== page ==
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dEUS Pocket Revolution album cover
3.42 | 18 ratings | 4 reviews | 0% 5 stars

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Studio Album, released in 2005

Songs / Tracks Listing

1. Bad Timing (7:07)
2. 7 days, 7 weeks (3:53)
3. Stop-Start Nature (4:28)
4. If you don't get what you want (3:49)
5. What we talk about (when we talk about love) (4:48)
6. Include me out (5:02)
7. Pocket Revolution (6:01)
8. Nightshopping (4:03)
9. Cold Sun of Circumstance (5:44)
10. The Real Sugar (3:58)
11. Sun Ra (6:43)
12. Nothing Really Ends (5:35)

Total Time: 61:11

Line-up / Musicians

- Tom Barman / guitar, vocals
- Stéphane Misseghers / drums
- Alan Gevaert / bass
- Mauro Pawlowski / vocals

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DEUS Pocket Revolution ratings distribution

(18 ratings)
Essential: a masterpiece of rock music(0%)
Excellent addition to any rock music collection(39%)
Good, but non-essential (61%)
Collectors/fans only (0%)
Poor. Only for completionists (0%)

DEUS Pocket Revolution reviews

Showing all collaborators reviews and last reviews preview | Show all reviews/ratings

Collaborators/Experts Reviews

Review by Sean Trane
3 stars After a three year programmed break to pursue other projects of just enjoying life, dEUS came back with this album with a fairly revamped line-up. But if this fact is to scare you a bit on top of the "iffy" title, please be reassured that you will find the usual dEUS sound (no real revolution in their musical horizons anyway), but it will not be a carbon copy either. Of the historical members, only leader Barman and collab Janzoons remain but the sound does remain true to their previous album - most of the ex-members pop up for guest appearances anyway. If my review of their third album and put the point across than dEUS was getting a bit more uniform in their songwriting, there is not that much to dispel this fact on this album as the tracks succeed to each other without raising so much as an eyebrow. dEUS is one of those intelligent alternative rock, inventive enough to have warranted one of the owner to include them on the Archives, and let's face it , on the basis of the first two albums, this is justified. Their later two full albums (so far) is more objectionable, especially now that they have their trademark sound.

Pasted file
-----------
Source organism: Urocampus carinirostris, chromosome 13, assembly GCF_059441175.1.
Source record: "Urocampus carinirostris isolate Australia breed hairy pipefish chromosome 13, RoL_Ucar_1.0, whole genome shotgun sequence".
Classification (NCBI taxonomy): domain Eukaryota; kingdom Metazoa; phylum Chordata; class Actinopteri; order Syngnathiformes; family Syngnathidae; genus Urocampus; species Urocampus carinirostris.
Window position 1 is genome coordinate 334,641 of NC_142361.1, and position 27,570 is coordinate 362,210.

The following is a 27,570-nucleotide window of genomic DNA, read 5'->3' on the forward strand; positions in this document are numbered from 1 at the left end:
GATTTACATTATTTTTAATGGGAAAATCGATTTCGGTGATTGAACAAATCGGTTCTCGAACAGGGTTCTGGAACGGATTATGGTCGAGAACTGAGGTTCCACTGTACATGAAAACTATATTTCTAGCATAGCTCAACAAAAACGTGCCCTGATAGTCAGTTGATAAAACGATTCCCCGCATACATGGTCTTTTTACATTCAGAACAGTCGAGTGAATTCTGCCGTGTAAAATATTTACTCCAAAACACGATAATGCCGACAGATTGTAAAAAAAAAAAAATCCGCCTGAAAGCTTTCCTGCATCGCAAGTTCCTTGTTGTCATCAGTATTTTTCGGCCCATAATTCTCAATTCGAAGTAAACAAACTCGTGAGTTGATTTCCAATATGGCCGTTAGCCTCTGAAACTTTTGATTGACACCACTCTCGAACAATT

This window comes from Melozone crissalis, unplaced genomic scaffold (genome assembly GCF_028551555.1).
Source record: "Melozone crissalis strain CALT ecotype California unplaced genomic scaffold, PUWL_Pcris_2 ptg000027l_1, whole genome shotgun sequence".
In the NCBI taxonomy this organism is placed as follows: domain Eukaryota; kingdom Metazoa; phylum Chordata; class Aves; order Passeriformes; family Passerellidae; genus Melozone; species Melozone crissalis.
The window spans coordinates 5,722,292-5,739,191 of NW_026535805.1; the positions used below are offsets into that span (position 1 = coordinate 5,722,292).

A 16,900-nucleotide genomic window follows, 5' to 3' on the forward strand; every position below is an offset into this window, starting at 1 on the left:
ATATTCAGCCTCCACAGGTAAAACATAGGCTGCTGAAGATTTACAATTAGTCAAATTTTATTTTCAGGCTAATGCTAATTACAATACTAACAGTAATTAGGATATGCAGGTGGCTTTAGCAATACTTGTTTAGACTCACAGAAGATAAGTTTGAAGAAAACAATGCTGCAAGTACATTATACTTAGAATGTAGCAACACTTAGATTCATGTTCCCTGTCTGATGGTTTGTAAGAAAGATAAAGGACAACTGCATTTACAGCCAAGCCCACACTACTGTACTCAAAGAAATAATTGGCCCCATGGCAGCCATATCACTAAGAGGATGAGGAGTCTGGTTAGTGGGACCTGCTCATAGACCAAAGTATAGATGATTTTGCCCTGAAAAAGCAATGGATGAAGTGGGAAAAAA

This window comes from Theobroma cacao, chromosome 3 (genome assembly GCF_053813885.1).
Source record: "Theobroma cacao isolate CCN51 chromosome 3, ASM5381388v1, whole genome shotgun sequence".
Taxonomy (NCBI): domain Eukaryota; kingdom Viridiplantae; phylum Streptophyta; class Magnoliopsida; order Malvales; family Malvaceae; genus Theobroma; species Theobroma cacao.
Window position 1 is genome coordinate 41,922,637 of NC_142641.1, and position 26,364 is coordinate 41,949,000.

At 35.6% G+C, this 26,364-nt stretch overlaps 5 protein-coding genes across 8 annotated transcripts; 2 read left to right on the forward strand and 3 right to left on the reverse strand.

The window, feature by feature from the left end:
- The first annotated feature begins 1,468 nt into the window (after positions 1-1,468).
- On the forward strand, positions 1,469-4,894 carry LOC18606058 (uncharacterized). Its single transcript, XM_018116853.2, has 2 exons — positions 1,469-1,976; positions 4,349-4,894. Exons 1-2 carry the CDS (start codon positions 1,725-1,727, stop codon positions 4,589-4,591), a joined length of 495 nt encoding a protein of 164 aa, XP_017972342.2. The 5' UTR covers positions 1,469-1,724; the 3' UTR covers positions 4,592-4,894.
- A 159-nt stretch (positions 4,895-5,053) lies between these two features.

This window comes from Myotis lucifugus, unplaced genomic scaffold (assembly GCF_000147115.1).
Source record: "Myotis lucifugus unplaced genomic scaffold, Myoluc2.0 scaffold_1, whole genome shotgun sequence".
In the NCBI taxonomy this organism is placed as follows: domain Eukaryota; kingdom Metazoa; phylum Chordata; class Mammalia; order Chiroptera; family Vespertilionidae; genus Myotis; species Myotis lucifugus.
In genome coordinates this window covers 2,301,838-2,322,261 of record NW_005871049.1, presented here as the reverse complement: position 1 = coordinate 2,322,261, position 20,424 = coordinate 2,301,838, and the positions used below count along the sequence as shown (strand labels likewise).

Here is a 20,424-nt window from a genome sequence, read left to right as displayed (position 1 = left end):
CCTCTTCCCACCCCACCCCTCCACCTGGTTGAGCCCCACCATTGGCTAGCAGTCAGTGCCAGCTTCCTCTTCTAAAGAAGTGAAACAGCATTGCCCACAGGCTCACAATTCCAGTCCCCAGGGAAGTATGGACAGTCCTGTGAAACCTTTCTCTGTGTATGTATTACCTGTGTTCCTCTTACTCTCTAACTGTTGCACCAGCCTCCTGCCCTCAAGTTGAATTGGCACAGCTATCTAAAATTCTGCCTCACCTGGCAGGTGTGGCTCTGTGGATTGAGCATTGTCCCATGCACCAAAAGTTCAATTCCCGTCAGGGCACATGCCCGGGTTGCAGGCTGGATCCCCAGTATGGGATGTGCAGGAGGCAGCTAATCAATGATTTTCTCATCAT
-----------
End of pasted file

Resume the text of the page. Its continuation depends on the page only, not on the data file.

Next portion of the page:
I am not sure if progheads are aware of this group, but they should know that they are good cross of Britpop with a will to advance into ambiances and changes throughout the course of their songs a bit like Muse do, but this is not really up to Radiohead standards either. With Real sugar and Sun Ra, dEUS manage to come out a bit out of their routine, to give some added flavour for progheads, but this comes a bit too late for the album to warrant more than its third star. Not essential for progheads but fully essential for dEUSheads.

Review by ZowieZiggy
3 stars dEUS production is rather scarce. This is their fourth studio album during an eleven years period. Of course, their leader has other projects going on but a dEUS album is always expected with lots of enthusiasm (in Belgium).

The opening number of this album is one of their best number ever IMO. Of course, it might be due to its deep inspiration into the "Echo & The Bunnymen" style which I have enjoyed now for almost thirty years. The melancholic but raw rock sound is really infectious. Delicious building up song, and three last minutes of anthology. A great song, indeed.

The next very good one is "Start Stop Nature". A chorus à la "Placebo", killing background guitar and Barman's dark voice are three great ingredients for this typical dEUS rock song. And this pattern is also the mould for the energetic and straight forward "If You Don't Get What You Want". Efficient, powerful. So far, the relation with prog is very, very thin. An ocean of good rock music, that's for sure. "Cold Sun Of Circumstance" is an additional example.